NEW YORK -- Comic Jon Stewart used his buddy Stephen Colbert's late-night show to keep the heat on Senate Majority Leader Mitch McConnell for passage of legislation to replenish a victims' fund for first responders to the 9/11 attacks.
Stewart mocked McConnell on Colbert's "Late Show" Monday night, even though the Senate leader had said earlier Monday that the issue would be addressed. Stewart demanded greater urgency.
A longtime advocate for police and firefighters who worked after the attacks, Stewart is taking a biting lobbying effort to platforms that McConnell isn't necessarily used to.
The former host of "The Daily Show" testified last week at a public hearing on a bill that would ensure the fund can pay benefits for 70 years. He scolded legislators who had not shown up. He turned his attention to McConnell, appearing over the weekend with Chris Wallace on Fox.
"Many things in Congress happen at the last minute," McConnell said Monday on Fox News Channel. "We've never failed to address this issue and we will address it again ... I don't know why he's bent out of shape."
Stewart accused McConnell of slow-walking the legislation and using it as a political pawn to get other things done.
"If you're busy I get it," Stewart said. "Just understand that the next time we have war, or you're being robbed, or your house is on fire and you make that desperate call for help, don't get bent out of shape if they show up at the last minute with fewer people than you thought would pay attention and don't actually put it out. Just leave it there smoldering for another five years."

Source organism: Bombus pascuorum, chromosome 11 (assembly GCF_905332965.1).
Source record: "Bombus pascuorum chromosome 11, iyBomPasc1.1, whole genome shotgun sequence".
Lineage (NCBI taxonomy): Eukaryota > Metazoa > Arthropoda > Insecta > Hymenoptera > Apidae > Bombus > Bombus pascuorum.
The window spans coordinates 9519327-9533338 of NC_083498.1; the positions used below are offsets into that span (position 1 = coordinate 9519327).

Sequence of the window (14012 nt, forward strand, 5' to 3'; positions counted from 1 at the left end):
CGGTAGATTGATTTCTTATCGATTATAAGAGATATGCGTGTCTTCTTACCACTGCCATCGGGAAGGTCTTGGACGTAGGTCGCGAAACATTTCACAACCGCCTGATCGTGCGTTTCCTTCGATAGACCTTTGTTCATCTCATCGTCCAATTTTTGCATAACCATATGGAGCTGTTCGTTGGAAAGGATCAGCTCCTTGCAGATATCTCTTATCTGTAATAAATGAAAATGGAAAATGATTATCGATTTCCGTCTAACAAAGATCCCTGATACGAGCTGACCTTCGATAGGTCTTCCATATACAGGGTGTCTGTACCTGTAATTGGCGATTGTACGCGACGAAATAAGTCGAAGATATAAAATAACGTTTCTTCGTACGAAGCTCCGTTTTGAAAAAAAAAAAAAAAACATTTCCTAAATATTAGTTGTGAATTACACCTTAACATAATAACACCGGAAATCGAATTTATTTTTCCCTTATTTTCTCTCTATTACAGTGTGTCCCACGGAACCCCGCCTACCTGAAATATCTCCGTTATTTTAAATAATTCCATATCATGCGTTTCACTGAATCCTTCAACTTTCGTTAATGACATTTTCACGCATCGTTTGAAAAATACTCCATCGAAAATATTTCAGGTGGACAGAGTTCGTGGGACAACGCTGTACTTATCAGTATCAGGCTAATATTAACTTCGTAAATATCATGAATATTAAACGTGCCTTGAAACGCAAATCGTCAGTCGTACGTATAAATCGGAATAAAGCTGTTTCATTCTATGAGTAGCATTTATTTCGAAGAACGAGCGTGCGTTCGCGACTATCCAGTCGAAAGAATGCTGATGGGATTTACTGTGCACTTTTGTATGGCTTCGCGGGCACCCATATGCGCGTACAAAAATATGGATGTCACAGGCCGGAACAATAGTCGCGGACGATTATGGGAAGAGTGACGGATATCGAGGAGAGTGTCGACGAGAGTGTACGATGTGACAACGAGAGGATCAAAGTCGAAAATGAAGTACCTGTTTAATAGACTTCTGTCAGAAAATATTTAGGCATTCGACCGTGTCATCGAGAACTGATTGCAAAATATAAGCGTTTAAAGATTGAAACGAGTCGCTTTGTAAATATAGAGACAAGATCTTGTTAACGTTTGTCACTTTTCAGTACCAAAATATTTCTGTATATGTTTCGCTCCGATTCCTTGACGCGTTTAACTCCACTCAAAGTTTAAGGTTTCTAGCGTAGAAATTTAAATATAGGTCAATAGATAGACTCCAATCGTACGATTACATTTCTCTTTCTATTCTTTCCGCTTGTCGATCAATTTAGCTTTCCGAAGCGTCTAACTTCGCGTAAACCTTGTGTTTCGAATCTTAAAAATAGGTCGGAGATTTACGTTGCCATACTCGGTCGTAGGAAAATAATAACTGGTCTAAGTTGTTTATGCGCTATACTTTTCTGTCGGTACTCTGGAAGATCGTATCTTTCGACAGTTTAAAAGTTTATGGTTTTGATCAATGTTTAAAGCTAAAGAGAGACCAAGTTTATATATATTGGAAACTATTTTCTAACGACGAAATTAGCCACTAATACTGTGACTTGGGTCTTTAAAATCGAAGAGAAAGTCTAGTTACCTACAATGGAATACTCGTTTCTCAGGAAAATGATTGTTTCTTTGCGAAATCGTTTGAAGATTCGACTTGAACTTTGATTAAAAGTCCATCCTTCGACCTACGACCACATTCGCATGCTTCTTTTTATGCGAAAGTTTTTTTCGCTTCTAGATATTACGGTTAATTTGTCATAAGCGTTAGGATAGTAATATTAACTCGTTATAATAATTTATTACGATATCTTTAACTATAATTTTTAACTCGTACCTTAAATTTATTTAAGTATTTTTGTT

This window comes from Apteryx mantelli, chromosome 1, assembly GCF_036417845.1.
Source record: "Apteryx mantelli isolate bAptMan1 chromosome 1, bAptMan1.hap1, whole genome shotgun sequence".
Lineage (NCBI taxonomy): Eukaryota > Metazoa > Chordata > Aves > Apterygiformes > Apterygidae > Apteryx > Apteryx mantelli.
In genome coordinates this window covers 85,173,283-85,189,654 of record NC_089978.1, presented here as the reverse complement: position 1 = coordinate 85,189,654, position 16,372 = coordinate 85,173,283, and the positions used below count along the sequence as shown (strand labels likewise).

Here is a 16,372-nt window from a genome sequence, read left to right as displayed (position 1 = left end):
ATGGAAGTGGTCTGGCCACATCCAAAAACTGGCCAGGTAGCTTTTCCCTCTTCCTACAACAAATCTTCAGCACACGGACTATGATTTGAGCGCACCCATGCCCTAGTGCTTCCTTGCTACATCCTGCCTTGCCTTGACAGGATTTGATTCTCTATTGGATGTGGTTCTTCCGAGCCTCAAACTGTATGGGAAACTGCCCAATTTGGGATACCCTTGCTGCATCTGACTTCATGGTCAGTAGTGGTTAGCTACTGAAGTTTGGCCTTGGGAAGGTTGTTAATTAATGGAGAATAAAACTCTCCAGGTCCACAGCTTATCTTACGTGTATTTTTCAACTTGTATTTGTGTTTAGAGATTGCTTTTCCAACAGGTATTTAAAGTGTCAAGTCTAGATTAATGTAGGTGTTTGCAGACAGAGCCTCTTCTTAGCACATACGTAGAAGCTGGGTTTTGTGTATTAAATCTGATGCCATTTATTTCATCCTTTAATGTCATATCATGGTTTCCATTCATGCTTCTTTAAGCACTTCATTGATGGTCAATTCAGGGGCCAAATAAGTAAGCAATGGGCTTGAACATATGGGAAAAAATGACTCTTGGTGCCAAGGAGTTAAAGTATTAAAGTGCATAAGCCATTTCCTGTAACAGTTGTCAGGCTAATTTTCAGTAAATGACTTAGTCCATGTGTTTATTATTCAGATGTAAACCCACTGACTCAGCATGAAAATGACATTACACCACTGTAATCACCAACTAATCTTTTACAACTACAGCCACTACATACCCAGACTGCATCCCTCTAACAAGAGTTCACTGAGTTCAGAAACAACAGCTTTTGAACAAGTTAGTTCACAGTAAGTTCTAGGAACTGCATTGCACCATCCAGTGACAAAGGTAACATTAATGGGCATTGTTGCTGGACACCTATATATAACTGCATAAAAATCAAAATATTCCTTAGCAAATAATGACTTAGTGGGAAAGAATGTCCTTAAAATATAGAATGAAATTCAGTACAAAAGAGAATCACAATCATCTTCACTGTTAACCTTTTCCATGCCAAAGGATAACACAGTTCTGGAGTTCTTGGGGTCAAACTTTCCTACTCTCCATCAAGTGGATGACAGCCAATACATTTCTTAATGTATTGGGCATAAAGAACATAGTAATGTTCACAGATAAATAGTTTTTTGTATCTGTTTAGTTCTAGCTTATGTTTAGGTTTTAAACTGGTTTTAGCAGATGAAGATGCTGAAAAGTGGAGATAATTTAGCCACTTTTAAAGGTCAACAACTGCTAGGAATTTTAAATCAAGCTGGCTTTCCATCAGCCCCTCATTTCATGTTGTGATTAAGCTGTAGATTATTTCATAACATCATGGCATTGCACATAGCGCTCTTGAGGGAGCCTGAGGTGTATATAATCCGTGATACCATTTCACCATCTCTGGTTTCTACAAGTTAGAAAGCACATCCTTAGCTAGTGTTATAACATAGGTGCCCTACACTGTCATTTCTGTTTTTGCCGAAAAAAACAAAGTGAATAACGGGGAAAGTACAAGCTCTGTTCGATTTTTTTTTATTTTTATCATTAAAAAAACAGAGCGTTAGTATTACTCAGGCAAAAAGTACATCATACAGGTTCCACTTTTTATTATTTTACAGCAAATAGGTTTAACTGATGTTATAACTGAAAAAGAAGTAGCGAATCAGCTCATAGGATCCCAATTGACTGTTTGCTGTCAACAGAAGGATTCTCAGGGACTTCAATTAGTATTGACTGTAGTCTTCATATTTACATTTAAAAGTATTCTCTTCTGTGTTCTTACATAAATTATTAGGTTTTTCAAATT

He urged McConnell to meet right away with 9/11 survivors and "don't make them beg."
More than 40,000 people have applied to the fund, which covers illnesses potentially related to rescue work at the World Trade Center site, the Pentagon or Shanksville, Pennsylvania. More than $5 billion in benefits have been awarded out of the $7.4 billion fund, with about 21,000 claims pending.
Asked again about it on Tuesday, McConnell said, "I don't know how many times I can say, we've never left the 9/11 victims behind and we won't again."
The legislation must pass the House first, where the Democrats have promised a vote before their August recess.
Associated Press writer Matthew Daly in Washington contributed to this report.